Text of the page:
Whenever I enthuse over a positive experience in this industry there are those that want to cut it down as over-sentimentality; that I should relay my joy as "just beer." Yet I also see the same negativity from the supposed opposition in those commentators that are repeatedly reminding us all that this is a business; one in which money must always be considered. A business whereby everyone within has to strive towards better practices, innovations and content to stay relevant to... those commentators themselves; those that, like all media, script how and when we should enjoy "just beer."
A small festival that is far removed from that is a blessing then. It is an afternoon that is beyond being “just beer” but is also distant from financial commentary. I wonder what the latter communicators would make of the casual approach to service. "Can we get a cup of tea?" "Yes Mark - you know where the kettle is."
I digress, yet this still forms part of a wider commentary in my head that runs as we walk through the brewery doors, dog straining at the lead and previous day’s hangover/cold just about being kept at bay.
Smokefest itself features a journey into different types of wood smoke and the versatility of the style – again, something I’ve been promoting for years. Whilst the classic rauchbiers of Germany are what many think of when imagining a smoked beer – and they are available on keg at this festival – this is also a smoked beer list that features American Pale Ale, Belgian tripels, Milkshake beers, pastry stouts, lagers, saisons, dubbels, porters, whisky macs… if they can brew it then it is here. If anybody thought that this would be similar to doing a Schlenkerla vertical tasting then they are very wrong.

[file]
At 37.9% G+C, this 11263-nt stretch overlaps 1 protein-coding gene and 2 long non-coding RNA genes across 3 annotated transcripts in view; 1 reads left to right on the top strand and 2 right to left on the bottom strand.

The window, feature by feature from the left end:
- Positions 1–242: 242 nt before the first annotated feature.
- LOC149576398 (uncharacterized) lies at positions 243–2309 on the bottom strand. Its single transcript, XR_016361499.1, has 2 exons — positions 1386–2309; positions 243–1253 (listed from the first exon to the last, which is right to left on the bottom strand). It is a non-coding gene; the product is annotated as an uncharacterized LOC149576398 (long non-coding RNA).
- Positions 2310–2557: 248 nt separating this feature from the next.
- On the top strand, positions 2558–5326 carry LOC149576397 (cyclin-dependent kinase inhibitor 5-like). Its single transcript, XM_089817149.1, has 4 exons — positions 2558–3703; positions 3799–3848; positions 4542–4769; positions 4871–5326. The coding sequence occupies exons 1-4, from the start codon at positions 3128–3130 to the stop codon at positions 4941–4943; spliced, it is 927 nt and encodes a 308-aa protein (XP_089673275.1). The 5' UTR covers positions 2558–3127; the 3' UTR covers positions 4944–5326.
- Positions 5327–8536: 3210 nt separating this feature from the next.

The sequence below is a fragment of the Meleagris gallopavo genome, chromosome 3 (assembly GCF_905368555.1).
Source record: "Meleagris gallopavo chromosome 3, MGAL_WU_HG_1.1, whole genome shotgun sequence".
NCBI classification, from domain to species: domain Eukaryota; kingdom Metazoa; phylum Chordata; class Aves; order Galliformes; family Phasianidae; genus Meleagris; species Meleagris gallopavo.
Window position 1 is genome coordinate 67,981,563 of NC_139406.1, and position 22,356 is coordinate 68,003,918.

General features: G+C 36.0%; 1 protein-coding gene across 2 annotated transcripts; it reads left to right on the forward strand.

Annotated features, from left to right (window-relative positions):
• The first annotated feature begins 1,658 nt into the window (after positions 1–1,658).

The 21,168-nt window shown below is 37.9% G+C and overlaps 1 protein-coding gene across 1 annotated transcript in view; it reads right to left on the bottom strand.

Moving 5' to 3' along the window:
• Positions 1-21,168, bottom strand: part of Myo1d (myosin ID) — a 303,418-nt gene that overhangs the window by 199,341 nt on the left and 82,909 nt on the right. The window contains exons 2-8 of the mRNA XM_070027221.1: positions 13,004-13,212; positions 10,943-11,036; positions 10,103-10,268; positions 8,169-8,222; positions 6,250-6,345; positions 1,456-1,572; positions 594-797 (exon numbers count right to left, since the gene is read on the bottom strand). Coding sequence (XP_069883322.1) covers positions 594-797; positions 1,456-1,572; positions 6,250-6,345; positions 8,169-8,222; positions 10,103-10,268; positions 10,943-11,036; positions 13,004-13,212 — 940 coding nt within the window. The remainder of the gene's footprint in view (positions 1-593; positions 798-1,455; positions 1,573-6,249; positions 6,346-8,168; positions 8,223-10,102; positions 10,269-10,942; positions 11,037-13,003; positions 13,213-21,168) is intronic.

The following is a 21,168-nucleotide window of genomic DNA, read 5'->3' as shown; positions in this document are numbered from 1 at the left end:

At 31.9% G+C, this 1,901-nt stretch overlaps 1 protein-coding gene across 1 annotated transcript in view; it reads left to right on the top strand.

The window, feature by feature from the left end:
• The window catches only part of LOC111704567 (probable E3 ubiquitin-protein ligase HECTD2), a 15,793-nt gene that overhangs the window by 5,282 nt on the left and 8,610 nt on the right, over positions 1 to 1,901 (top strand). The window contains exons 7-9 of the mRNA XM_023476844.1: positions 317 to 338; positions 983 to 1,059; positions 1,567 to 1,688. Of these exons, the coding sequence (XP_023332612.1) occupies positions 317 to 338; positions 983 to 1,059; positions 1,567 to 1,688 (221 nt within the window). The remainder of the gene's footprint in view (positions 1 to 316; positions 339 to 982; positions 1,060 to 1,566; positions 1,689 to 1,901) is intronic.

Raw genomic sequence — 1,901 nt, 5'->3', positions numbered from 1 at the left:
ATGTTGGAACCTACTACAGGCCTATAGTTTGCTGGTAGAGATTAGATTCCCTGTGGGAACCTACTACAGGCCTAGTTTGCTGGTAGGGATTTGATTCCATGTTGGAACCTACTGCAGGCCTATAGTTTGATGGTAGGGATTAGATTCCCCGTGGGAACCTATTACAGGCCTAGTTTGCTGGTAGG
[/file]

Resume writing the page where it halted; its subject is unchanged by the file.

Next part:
Even the pies have barleywine in them.
Over the course of the afternoon the smoke gun is taken to cherry bakewells, chocolate digestives, foam bananas and shrimps and chocolate teacakes, amongst other snacks.
The beer highlights are many, especially from Torrside’s own stock, but the two lagers – from Moor and Solvay Society (helles) – are a particular revelation. As I have spent a long time saying – even during a two and a half hour podcast – people who dismiss all smoked beer just haven’t found the right one yet.
Ultimately though, it feels reminiscent of those tap weekends that we visit every month and with reason. It could have been that a brewery that dedicates much of its time to smoked beers could have owners like those at Redwell or London Fields. It could have been that my relentless stanning could have been such an irritant that the door was slammed in my face. Instead we were welcomed by the loveliest team who still do the vast, vast majority of work at tap weekends and festivals themselves.
It was a shame that a couple of days in Dublin affected my Smokefest experience but the following afternoon more than made up for it. Next year I’ll be sure to prepare better and there will be a next year.
Some people want a better quality of festival. I want more representation of the passion that led to people being involved in this industry in the first place. Nobody wants a smoked beer festival but in little New Mills one exists. And it is everything that this industry can be.
I didn't take many pictures on the day sadly as I was busy chatting so here is a picture of my Marley and brewery dog Toshi from earlier in the year